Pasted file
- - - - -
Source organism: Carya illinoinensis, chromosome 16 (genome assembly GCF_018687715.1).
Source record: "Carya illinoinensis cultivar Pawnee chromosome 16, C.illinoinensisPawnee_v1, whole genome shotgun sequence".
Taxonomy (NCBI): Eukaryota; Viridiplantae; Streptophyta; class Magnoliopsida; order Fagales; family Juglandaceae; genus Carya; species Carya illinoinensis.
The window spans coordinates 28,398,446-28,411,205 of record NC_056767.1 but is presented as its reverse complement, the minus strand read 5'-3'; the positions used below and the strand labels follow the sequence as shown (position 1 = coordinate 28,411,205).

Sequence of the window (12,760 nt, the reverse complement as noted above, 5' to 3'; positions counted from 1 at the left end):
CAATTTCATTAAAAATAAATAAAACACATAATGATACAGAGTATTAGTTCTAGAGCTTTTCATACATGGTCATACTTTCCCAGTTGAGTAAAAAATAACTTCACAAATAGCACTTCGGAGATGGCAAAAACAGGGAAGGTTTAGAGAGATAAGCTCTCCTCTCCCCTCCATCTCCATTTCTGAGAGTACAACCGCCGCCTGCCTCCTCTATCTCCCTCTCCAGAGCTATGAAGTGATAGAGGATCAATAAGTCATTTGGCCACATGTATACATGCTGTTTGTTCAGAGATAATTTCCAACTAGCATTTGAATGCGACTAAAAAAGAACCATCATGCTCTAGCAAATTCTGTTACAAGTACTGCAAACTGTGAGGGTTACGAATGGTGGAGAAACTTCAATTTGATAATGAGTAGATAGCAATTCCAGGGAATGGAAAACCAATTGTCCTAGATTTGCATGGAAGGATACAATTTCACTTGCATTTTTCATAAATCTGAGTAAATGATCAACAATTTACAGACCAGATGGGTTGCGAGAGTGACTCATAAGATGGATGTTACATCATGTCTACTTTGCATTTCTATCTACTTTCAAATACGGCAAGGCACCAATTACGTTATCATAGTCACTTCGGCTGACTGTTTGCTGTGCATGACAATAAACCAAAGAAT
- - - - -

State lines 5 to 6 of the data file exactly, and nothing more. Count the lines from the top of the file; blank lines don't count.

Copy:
Sequence of the window (12,760 nt, the reverse complement as noted above, 5' to 3'; positions counted from 1 at the left end):
CAATTTCATTAAAAATAAATAAAACACATAATGATACAGAGTATTAGTTCTAGAGCTTTTCATACATGGTCATACTTTCCCAGTTGAGTAAAAAATAACTTCACAAATAGCACTTCGGAGATGGCAAAAACAGGGAAGGTTTAGAGAGATAAGCTCTCCTCTCCCCTCCATCTCCATTTCTGAGAGTACAACCGCCGCCTGCCTCCTCTATCTCCCTCTCCAGAGCTATGAAGTGATAGAGGATCAATAAGTCATTTGGCCACATGTATACATGCTGTTTGTTCAGAGATAATTTCCAACTAGCATTTGAATGCGACTAAAAAAGAACCATCATGCTCTAGCAAATTCTGTTACAAGTACTGCAAACTGTGAGGGTTACGAATGGTGGAGAAACTTCAATTTGATAATGAGTAGATAGCAATTCCAGGGAATGGAAAACCAATTGTCCTAGATTTGCATGGAAGGATACAATTTCACTTGCATTTTTCATAAATCTGAGTAAATGATCAACAATTTACAGACCAGATGGGTTGCGAGAGTGACTCATAAGATGGATGTTACATCATGTCTACTTTGCATTTCTATCTACTTTCAAATACGGCAAGGCACCAATTACGTTATCATAGTCACTTCGGCTGACTGTTTGCTGTGCATGACAATAAACCAAAGAAT